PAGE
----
Aphorism: Every dogma has its day (1873, precursor 1865)

Garson O'Toole adsgarsonotoole at GMAIL.COM
Mon Oct 17 03:29:21 UTC 2011

LH mentioned Anthony Burgess and listed a quotation which is sometimes
attributed to him:

> Anthony Burgess (1917-1993), novelist, philologist, and author
> of _A Clockwork Orange_ as well as the less famous _The Doctor
> is Sick_, which features a linguistics professor as protagonist.
> "Every dogma has its day."  [To be sure, others may have come up
> with this one.]

Last year I explored this saying and found a precursor in 1865.
Looking again now I see an exact match in 1873. In 1898 a variant was
disseminated that included the word "must". Limerick composer,
aphorist, and writer Carolyn Wells composed this version. Israel
Zangwill, a British humorist, employed the basic expression by 1898,
and he is sometimes credited today.

Compelling evidence that Burgess actually used the saying has so far
eluded me. Big databases such as BrainyQuote attach the quote to
Burgess. There is an instance in the National Post in 2010 that
attributes the expression to Burgess.

Here are a few selected citations:

Cite: 1865 December 16, London Review, Prophetic Almanacks, Page 639,
Column 1, Printers Cox & Wyman, London. (HathiTrust)
<Begin excerpt>
Mesmerism, electro-biology, clairvoyance, spirit-rapping, and the
séances of those ingenious jugglers the brothers Davenport, have all
been ostensibly based on some occult principle in physics of which the
existence has been emphatically declared, but which no one has been
able to explain. But every dog - not to say every dogma - has its day,
and one by one the exponents of these mysterious doctrines, as well as
the doctrines themselves pass into oblivion.
<End excerpt>

Cite: 1873 April 1, Critic-Record [Daily Critic], Jottings About Town,
GNB Page 6, Column 3, Washington, D.C. (GenealogyBank)
<Begin excerpt>
The manifest decadence of belief in certain "articles of faith"
promulgated by churches has instigated a local merry-andrew to improve
an old saying into "every dogma has its day."
<End excerpt>

Cite: 1880 June 1, Unity: Freedom, Fellowship and Character in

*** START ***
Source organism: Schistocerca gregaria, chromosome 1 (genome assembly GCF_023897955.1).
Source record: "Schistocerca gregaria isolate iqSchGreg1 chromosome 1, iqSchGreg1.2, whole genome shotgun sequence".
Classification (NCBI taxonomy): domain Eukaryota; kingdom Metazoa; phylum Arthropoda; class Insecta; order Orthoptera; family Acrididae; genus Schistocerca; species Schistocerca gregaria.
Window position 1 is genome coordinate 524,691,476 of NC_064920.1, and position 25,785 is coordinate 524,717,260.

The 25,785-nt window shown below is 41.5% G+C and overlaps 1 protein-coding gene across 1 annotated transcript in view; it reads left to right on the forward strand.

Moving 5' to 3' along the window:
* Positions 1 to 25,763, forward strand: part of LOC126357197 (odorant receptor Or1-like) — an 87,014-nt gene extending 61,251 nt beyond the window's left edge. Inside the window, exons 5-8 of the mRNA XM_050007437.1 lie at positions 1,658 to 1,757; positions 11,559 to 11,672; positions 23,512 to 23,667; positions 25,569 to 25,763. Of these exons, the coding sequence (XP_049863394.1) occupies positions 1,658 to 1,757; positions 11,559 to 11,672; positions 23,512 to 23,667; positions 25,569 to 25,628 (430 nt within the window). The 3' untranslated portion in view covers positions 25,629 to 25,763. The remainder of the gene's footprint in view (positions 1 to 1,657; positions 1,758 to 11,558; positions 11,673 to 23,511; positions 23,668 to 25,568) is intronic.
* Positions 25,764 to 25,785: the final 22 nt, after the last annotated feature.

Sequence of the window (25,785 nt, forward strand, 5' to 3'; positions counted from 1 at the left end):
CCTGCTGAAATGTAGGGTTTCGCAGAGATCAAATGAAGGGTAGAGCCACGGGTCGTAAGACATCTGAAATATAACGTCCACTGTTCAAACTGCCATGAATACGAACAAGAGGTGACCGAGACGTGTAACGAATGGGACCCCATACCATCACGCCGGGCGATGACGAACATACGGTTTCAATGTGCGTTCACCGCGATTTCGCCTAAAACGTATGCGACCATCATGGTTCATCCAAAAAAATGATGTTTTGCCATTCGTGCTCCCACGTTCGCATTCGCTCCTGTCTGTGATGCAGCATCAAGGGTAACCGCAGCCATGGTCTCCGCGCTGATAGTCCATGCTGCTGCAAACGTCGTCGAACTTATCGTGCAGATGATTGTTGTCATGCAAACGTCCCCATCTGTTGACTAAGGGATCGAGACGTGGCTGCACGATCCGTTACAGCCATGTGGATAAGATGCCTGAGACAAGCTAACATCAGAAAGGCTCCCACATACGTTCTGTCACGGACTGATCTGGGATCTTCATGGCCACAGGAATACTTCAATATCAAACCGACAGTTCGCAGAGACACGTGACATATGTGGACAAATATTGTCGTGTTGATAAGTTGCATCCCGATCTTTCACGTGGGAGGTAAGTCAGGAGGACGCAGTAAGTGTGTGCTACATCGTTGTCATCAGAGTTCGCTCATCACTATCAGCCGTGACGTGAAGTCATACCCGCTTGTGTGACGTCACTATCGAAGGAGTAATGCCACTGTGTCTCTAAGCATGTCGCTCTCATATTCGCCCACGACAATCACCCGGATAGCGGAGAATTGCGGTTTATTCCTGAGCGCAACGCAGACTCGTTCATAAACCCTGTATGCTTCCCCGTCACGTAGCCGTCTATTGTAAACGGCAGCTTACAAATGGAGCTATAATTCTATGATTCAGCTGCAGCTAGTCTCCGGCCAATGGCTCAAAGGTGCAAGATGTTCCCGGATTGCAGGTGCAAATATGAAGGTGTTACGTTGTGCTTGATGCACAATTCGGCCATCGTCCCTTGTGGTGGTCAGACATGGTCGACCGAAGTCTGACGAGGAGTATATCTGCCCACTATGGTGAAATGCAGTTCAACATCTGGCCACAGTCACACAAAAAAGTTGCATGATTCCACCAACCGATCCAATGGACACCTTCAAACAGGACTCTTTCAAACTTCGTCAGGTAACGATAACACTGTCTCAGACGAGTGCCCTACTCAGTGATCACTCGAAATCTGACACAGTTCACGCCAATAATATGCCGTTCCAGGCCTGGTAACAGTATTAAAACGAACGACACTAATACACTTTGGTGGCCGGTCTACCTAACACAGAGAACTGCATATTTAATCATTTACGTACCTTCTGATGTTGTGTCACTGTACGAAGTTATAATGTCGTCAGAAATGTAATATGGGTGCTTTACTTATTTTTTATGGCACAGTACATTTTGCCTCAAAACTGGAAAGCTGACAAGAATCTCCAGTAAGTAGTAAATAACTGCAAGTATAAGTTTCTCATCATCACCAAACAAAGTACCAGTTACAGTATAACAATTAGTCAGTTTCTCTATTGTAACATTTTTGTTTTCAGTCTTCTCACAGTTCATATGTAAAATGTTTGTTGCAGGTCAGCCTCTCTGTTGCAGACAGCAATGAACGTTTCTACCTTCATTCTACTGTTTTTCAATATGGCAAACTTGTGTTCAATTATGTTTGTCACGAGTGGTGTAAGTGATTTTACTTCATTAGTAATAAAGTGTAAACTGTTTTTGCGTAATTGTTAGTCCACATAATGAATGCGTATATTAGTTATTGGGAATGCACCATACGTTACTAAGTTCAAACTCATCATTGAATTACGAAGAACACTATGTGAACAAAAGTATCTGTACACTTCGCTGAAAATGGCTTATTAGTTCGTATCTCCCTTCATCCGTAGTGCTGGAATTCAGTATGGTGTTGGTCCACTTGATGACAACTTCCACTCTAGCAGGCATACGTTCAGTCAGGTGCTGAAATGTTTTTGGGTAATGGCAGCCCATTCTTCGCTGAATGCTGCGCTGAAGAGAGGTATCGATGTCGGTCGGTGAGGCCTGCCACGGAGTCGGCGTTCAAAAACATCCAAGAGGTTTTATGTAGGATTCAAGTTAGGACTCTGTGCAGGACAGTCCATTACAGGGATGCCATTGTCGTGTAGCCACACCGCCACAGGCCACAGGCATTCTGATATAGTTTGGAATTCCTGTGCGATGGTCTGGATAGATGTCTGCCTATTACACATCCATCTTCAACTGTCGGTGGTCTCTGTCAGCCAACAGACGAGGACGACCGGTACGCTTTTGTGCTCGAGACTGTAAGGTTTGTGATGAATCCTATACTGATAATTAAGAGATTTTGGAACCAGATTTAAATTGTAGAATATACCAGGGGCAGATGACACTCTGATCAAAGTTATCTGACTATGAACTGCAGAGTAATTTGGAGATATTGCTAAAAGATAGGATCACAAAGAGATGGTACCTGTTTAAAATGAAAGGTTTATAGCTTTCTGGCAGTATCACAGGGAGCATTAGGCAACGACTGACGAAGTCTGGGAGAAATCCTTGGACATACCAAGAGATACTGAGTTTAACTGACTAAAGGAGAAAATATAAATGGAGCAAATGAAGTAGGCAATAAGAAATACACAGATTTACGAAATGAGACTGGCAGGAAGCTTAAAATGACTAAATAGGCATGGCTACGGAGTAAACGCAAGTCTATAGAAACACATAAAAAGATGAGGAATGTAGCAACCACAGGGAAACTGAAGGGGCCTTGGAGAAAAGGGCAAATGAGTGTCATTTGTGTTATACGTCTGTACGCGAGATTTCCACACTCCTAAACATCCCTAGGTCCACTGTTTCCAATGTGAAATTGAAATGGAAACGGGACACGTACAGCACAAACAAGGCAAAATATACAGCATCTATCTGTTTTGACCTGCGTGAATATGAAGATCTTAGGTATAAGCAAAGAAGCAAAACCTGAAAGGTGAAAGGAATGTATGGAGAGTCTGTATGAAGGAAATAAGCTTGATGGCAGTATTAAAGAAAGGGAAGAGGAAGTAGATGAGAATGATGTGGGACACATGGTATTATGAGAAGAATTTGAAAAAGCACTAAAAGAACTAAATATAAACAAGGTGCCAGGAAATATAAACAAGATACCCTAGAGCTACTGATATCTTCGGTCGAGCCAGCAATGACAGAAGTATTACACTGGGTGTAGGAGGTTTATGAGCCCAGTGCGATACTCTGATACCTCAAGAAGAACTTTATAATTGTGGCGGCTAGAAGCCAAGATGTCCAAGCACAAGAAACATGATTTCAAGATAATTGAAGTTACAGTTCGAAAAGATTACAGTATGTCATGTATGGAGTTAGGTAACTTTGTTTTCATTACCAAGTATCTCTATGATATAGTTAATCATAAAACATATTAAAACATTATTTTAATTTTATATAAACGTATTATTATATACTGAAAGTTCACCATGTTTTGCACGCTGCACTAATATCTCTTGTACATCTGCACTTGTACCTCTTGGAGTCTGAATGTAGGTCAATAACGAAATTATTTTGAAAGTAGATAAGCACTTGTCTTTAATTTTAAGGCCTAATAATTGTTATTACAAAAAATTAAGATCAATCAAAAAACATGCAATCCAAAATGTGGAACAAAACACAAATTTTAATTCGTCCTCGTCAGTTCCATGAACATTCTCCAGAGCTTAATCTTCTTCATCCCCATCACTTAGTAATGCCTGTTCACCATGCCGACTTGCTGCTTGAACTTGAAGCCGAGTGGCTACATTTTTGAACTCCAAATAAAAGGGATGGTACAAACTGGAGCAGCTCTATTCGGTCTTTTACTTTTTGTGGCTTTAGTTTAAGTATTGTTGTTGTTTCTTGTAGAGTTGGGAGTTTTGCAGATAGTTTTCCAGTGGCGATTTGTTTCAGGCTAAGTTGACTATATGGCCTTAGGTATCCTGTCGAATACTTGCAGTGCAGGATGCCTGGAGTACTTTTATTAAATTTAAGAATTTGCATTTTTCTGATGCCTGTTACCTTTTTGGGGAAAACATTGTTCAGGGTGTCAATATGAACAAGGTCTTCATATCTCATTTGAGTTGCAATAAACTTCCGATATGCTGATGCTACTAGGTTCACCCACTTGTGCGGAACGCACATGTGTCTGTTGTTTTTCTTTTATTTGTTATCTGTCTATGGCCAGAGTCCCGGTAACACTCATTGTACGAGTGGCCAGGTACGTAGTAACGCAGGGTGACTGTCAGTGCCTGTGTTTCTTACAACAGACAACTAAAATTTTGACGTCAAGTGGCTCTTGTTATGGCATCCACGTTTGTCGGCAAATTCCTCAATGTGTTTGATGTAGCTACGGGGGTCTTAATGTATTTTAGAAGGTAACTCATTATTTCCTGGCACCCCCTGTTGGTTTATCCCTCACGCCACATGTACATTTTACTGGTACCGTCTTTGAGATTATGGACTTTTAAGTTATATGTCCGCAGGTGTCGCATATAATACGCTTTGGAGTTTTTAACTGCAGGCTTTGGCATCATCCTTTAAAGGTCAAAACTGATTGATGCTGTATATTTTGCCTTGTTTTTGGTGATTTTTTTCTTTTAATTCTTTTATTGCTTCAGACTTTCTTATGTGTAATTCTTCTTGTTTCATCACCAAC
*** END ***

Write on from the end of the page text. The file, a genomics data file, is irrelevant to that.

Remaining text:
Religion, Editorial, Page 105, Volume 5, Number 7, Chicago. (Google
Books full view)
<Begin excerpt>
But is there not also an agnosticism of dogmatism, which, in the name
of science, warns the soul off from all the border lands of knowledge,
forbids head or heart looking toward wonderland. This, like other
dogmas, must have its day and die, for, the soul has rights which even
logic is bound to respect, for it is the mint in which logic is
<End excerpt>

In 1888 a London newspaper published an article that reprinted
material from comics. The saying was taken from a periodical called
Moonshine. A hyphen was apparently used to show the connection to
phrase "Every dog has its day".

Cite: 1888 January 8, Lloyds Weekly [London] Newspaper, Cuttings From
the Comics, NA Page 5, Column 3, London, Middlesex. (NewspaperArchive)
<Begin excerpt>
(From Moonshine.)
NEW READING.—Every dog-ma has its day.
<End excerpt>

Cite: 1888 December 1, The Fortnightly Review, The Fate of Roumania by
James D. Bourchier, Start Page 785, Quote Page 786, Chapman and Hall,
London. (Google Books full view)
<Begin excerpt>
That cherished article in the creed of the patriotic Englishman – the
integrity of the Ottoman Empire - has died hard; but at last it has
gone to its long home; it has "joined the majority" of forsaken
beliefs in an age which holds nothing sacred, which declares ironclads
obsolete before they are launched, and questions the authority of the
Duke of Argyle. Every dogma, as well as every dog, has its day.
<End excerpt>

In 1898 a variant of the adage by Carolyn Wells was printed in an Iowa
newspaper. Several "Mixed Maxims" were reprinted from a work called
the Chap-Book by Wells. (I have not seen this work.)

Cite: 1898 January 14, Des Moines Daily News, Mixed Maxims, NA Page 4,
Column 4, Des Moines, Iowa. (NewspaperArchive)
<Begin excerpt>
Straws show which way the gin goes.
"Heaven lies about us in our infancy," and this world lies about us
when we are grown up.
It is not good for man to give a loan.
The wages of sin is debt.
Every dogma must have its day.—Carolyn Wells in the Chap-Book.
<End excerpt>

The first item above is a quip based on: Straws show which way the
wind blows. The material between quotes in the second item is a line